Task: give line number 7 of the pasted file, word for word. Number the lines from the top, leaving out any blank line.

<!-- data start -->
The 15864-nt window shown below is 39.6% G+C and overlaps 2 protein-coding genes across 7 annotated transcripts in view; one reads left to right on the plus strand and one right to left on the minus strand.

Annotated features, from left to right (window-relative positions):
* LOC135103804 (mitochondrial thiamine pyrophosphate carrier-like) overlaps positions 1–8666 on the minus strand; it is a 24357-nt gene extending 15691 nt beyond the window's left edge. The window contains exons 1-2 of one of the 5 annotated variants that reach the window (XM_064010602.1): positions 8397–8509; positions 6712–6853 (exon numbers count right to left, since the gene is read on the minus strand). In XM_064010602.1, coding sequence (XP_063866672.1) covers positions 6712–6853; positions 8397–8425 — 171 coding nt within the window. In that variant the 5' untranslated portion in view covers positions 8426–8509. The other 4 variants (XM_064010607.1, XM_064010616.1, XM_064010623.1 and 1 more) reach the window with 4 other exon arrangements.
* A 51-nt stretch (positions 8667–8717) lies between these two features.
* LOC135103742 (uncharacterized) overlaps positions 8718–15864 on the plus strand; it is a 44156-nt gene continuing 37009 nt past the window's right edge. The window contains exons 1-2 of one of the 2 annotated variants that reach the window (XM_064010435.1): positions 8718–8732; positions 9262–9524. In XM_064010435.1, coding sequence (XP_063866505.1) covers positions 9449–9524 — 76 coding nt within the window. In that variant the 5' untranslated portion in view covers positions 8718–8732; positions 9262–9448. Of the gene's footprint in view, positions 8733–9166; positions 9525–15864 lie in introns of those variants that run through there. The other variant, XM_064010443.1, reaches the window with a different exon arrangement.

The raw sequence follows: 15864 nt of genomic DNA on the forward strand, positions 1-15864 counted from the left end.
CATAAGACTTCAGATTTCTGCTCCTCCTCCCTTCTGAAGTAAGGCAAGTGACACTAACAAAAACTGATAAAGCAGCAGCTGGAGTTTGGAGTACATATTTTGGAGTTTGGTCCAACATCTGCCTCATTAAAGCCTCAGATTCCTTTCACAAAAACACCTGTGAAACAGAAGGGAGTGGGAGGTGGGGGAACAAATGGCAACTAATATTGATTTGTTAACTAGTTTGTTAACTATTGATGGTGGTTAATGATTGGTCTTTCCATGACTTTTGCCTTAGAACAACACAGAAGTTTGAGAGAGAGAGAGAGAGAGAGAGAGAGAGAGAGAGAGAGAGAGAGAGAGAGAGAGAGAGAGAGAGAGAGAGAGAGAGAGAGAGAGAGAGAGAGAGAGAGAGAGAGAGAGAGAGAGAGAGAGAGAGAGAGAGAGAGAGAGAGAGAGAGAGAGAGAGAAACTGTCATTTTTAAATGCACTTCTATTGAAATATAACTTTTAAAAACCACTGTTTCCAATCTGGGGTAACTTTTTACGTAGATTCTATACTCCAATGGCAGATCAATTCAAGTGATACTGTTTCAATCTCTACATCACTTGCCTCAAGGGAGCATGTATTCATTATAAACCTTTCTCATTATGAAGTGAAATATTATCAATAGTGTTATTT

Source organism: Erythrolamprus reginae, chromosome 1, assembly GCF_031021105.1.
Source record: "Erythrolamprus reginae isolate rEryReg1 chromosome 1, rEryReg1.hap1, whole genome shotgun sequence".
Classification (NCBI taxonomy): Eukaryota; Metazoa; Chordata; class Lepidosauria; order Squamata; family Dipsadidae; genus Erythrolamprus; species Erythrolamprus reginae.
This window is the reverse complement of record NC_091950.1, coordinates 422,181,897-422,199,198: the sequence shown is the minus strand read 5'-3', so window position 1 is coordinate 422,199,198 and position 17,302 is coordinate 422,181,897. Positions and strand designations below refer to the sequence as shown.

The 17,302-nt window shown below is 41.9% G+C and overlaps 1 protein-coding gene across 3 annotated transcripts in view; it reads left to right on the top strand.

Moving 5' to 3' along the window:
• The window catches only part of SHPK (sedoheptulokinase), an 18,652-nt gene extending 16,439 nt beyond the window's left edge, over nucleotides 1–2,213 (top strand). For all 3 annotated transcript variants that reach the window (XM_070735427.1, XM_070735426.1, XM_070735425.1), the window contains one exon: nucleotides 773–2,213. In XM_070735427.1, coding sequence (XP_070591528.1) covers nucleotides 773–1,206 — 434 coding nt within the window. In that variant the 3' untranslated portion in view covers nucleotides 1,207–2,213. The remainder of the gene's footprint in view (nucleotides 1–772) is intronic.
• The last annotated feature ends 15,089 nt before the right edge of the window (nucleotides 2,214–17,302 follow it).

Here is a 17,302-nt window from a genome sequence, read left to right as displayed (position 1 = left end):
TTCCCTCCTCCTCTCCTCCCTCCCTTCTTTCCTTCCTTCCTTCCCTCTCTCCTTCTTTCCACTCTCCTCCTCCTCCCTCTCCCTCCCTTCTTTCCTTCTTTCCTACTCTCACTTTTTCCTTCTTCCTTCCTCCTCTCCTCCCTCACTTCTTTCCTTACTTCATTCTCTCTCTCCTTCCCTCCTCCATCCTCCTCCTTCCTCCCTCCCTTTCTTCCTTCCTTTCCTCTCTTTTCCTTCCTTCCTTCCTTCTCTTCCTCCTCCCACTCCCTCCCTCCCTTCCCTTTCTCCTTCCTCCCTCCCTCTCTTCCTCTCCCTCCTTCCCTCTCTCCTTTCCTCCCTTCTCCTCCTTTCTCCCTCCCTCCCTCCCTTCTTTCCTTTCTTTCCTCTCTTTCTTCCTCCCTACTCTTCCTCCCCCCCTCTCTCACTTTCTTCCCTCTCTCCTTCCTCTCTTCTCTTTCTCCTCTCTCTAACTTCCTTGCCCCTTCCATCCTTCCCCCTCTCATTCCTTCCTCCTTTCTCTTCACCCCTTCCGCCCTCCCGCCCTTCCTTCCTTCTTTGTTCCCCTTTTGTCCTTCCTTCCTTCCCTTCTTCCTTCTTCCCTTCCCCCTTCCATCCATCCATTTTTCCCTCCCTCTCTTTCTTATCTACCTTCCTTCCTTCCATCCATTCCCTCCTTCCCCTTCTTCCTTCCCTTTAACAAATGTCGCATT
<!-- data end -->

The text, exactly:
CATAAGACTTCAGATTTCTGCTCCTCCTCCCTTCTGAAGTAAGGCAAGTGACACTAACAAAAACTGATAAAGCAGCAGCTGGAGTTTGGAGTACATATTTTGGAGTTTGGTCCAACATCTGCCTCATTAAAGCCTCAGATTCCTTTCACAAAAACACCTGTGAAACAGAAGGGAGTGGGAGGTGGGGGAACAAATGGCAACTAATATTGATTTGTTAACTAGTTTGTTAACTATTGATGGTGGTTAATGATTGGTCTTTCCATGACTTTTGCCTTAGAACAACACAGAAGTTTGAGAGAGAGAGAGAGAGAGAGAGAGAGAGAGAGAGAGAGAGAGAGAGAGAGAGAGAGAGAGAGAGAGAGAGAGAGAGAGAGAGAGAGAGAGAGAGAGAGAGAGAGAGAGAGAGAGAGAGAGAGAGAGAGAGAGAGAGAGAGAGAGAGAGAGAGAGAAACTGTCATTTTTAAATGCACTTCTATTGAAATATAACTTTTAAAAACCACTGTTTCCAATCTGGGGTAACTTTTTACGTAGATTCTATACTCCAATGGCAGATCAATTCAAGTGATACTGTTTCAATCTCTACATCACTTGCCTCAAGGGAGCATGTATTCATTATAAACCTTTCTCATTATGAAGTGAAATATTATCAATAGTGTTATTT